The Safiental road
This road is probably the one that is the least “favourable” for driving with a van, but paradoxically it is also one of the ones we liked the most! In fact, the road that goes to the small hamlet of Thalkirch, at the bottom of the Safiental, is very well done, but let’s say that it is not particularly wide 😉 The crossings are difficult (especially when you find yourself face to face with a postal bus) but pfiouuu it’s beautiful!
In the whole of Safiental there are only 900 inhabitants and clearly, the more one advances in the valley, the more one has this soft sensation to arrive at the end of the world.
Crossing the Swiss National Park
The Swiss National Park is a real hiking paradise but not only! The road N°28 that connects Zernez to the Val Müstair (at the Austrian border) passes right in the middle of the park and it’s just a pure joy to drive through! All along the road there are many parking lots where you can stop, either to go for a hike or just enjoy the view.
Attention: if like us you travel with a dog, remember that they are not allowed in the park. They can of course be in the car with you but it is forbidden to take them out of the vehicle (even on a leash) as long as you are in the park.
The Flüelappass – From Davos to Susch
It’s not every day that we go up to more than 2300m of altitude by car! 🙂 (2383m to be precise). The Flüela pass is the 5th highest pass in Switzerland and it connects Davos to the lower Engadine. At this altitude there are of course no more trees on the horizon, and the road passes literally between the Schwarzhorn and the Flüela Weisshorn which are respectively at 3147m and 3085m.
From Disentis to Oberalppass
This road connects the canton of Graubünden to its neighboring canton of Uri. If like us you are coming from the Valais, it is likely that you will also pass through it. We have always had a soft spot for pass roads and clearly this section is no exception to the rule. The road is very wide and it is without any problem that we can enjoy the incredible panorama between 2 hairpin bends.
Fun fact: during our break at the top we came across a guy who was going down on… a skateboard! Clearly, this kind of activity is not for us at all and we don’t recommend it from a security point of view but pfiouuu… impressive! I guess they were doing a filming (the van was following him down). By the way, if someone finds the images, it must be crazy… The skateboard was sparking in the turns!
Useful resources to prepare your road trip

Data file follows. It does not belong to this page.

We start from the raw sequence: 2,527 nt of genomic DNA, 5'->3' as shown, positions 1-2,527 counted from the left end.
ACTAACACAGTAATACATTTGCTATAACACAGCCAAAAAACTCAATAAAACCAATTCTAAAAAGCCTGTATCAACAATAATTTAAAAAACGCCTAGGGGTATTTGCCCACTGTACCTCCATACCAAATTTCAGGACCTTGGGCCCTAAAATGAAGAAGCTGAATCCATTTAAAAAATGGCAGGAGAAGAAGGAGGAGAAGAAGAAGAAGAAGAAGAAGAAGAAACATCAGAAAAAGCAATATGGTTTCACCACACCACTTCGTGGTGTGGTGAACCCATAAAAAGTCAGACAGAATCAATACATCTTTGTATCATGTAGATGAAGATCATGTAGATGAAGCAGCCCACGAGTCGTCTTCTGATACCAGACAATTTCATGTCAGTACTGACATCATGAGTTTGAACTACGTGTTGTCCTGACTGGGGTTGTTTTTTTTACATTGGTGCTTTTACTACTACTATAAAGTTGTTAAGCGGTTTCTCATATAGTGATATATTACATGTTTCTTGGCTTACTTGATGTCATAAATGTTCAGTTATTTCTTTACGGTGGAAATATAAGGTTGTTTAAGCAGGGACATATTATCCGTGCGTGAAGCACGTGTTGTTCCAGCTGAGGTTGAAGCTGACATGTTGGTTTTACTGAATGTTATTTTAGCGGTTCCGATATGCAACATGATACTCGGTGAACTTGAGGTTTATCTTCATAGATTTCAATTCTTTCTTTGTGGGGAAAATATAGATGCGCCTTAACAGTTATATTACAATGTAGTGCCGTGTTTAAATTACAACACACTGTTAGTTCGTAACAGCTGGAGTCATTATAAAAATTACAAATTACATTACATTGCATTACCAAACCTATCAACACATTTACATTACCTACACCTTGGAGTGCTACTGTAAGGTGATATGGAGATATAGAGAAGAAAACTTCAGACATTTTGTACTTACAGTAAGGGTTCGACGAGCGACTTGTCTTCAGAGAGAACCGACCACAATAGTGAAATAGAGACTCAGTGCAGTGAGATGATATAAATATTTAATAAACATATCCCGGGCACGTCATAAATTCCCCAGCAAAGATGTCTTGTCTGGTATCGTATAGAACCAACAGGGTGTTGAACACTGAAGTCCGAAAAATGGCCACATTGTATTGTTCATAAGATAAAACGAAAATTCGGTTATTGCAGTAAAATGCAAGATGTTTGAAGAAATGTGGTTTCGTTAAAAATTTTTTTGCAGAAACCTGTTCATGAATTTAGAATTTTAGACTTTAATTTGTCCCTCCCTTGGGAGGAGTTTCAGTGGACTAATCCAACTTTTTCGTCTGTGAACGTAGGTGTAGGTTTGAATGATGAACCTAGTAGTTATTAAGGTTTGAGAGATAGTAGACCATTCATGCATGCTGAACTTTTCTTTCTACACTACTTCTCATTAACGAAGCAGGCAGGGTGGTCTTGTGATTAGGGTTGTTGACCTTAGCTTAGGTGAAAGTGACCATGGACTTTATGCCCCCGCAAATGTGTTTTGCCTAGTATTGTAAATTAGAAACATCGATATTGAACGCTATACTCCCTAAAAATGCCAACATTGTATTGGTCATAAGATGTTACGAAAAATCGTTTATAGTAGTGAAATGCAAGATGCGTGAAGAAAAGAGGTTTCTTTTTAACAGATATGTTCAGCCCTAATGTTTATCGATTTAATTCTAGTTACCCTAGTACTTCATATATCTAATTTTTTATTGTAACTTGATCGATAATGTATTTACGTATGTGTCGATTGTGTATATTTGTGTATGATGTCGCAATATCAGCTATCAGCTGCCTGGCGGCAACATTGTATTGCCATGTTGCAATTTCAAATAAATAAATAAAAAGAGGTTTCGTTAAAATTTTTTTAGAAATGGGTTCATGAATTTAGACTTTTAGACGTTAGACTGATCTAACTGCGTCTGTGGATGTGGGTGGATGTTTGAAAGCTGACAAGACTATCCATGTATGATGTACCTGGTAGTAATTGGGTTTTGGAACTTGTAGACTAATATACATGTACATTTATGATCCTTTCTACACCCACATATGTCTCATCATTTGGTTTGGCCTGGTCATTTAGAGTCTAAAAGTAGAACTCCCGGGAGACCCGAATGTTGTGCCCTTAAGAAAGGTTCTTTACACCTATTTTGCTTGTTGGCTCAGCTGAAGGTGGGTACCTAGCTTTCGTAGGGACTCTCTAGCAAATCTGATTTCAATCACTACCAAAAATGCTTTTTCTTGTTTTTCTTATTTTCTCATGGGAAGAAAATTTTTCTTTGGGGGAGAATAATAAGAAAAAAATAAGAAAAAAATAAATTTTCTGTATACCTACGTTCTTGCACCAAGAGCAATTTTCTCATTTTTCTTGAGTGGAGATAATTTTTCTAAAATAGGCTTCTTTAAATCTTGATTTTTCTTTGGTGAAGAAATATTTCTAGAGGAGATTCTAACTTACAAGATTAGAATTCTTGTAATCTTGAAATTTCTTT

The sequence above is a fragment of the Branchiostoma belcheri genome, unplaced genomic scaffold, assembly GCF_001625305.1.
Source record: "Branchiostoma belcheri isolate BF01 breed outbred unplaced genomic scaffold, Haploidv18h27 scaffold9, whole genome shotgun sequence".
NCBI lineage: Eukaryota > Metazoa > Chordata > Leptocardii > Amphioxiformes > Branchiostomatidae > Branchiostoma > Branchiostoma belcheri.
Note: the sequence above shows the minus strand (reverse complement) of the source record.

Before ending this first article about our road trip in eastern Switzerland, we thought we would share with you a small list of websites and applications that could be useful.
- Camping : Nomady for your nights under the stars, Park4Night, Graubünden tourism website with all pop-up camps (in German), the list with all official campgrounds.
- Weather: During this road trip we were relatively lucky with the weather, even if 2-3 days we had to adapt our plans a bit with the risk of showers. In Switzerland, the best weather applications are according to us: Meteosuisse.ch (the mobile app) and Windy.com.
- Transports: To search for train/bus schedules: cff.ch (whether to come back from a hike or to take pictures of the trains on the viaduct 😉 ). If you want to rent a van for your road trip: Yescapa offers rentals between individuals or there is the Campstar website for rentals from professionals.
- Hiking: As usual, we mainly used the applications Maps.me (we import our routes in KML format to access them offline) and Alltrails.
- Photo and Mountain: We use the application Photopills to know the position of the Milky Way and where the sun will rise or set. To know the peaks that surround us we use the application PeakFinder.
Our Graubünden Map
Below we have prepared an interactive map with all the stops, good addresses, accommodations and viewpoints we discovered during our road trip in Graubünden. Feel free to click on the points to get more information. Click on the menu on the left to see the different categories.
That’s it for this first article about Graubünden! In our next posts we will tell you more about the different regions and the most beautiful hikes we did. We hope that this article will give you some ideas to prepare your future road trip and, as usual, if you have any questions don’t hesitate to leave us a little comment.
See you soon for more articles on this beautiful region of Switzerland!
Note: This road trip was organized in collaboration with Graubünden Tourism. We warmly thank Thalia for her trust and her precious advices. During this trip, we were given carte blanche to organize / choose our itinerary as well as our accommodations and activities. Moreover, nobody knew that we were keeping a travel blog.
The links pointing to the vans rental and accommodation sites are affiliate links. You obviously don’t pay anything extra when using our links, but we do get a small commission.